Astronomers say Hubble space telescope observes aftermath of massive collision

WASHINGTON, April 20 (Xinhua) -- The Hubble Space Telescope had observed an expanding cloud of fine dust particles caused by a titanic collision between two icy asteroid-sized bodies orbiting the bright star Fomalhaut, about 25 light-years from Earth, said a study published Monday.


This NASA handout illustration obtained August 18, 2017 depicts NASA's Tracking and Data Relay Satellite, TDRS-M, in orbit, as The TDRS system provides a communication vital link to the International Space Station, the Hubble Space Telescope and a host of Earth sciences satellites. (Photo: AFP)

According to the study, published in the journal Proceedings of the National Academy of Sciences, the object was previously believed to be a planet, called Fomalhaut b, and was first announced in 2008. It was clearly visible in several years of Hubble observations that revealed it as a moving dot.

Fomalhaut b was unusually bright in visible light, but did not have any detectable infrared heat signature. Astronomers proposed that the added brightness came from a huge shell or ring of dust encircling the object that may have been collision-related, according to the study.

"These collisions are exceedingly rare," said Andras Gaspar, an astronomer at the University of Arizona.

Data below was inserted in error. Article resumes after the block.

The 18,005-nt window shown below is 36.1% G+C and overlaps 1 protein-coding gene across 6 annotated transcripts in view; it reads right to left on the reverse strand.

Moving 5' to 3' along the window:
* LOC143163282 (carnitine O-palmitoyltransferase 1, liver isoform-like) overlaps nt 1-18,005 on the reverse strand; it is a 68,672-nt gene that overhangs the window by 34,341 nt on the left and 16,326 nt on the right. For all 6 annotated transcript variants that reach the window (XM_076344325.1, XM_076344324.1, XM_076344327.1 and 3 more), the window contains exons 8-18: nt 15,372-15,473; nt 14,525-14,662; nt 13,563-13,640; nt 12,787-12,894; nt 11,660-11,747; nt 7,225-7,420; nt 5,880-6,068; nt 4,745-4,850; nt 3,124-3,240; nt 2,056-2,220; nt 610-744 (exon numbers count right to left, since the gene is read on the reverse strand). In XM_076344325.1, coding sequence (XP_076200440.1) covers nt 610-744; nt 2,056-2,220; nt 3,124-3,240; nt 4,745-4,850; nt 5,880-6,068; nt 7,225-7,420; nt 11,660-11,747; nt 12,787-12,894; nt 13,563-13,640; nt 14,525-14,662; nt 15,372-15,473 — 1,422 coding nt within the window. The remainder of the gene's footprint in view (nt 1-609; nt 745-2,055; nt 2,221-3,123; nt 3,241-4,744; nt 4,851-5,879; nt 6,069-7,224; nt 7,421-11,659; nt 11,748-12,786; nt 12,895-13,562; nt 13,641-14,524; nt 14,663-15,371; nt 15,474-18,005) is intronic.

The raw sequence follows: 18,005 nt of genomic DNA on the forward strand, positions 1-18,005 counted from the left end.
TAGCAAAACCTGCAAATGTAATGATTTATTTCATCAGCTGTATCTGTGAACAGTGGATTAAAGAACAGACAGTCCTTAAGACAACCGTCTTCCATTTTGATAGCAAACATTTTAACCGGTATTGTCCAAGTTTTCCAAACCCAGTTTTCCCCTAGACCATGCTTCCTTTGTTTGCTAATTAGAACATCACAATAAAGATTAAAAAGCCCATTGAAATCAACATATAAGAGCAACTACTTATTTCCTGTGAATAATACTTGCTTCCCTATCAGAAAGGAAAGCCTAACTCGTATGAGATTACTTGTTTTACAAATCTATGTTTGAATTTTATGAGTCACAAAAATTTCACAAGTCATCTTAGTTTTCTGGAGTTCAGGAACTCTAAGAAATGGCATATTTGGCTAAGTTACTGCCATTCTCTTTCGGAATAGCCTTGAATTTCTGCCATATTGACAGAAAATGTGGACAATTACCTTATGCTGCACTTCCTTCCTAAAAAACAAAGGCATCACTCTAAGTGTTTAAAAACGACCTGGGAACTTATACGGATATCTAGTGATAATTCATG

"Our study ... revealed several characteristics that together paint a picture that the planet-sized object may never have existed in the first place," Gaspar said.

Earlier images showed that the object continuously faded over time, and Hubble images from 2014 showed the object had vanished, leading to an interpretation that Fomalhaut b is not a planet, but a slowly expanding cloud blasted into space as a result of a collision between two large bodies, the study said.

Researchers believe the collision occurred not too long before the first observations taken in 2004.

"The Fomalhaut system is the ultimate test lab for all of our ideas about how exoplanets and star systems evolve," said George Rieke, an astronomy professor at the University of Arizona.

"We do have evidence of such collisions in other systems, but none of this magnitude has ever been observed. This is a blueprint for how planets destroy each other," he said.

Researchers will observe the Fomalhaut system with the upcoming James Webb Space Telescope scheduled to launch in 2021, said the study.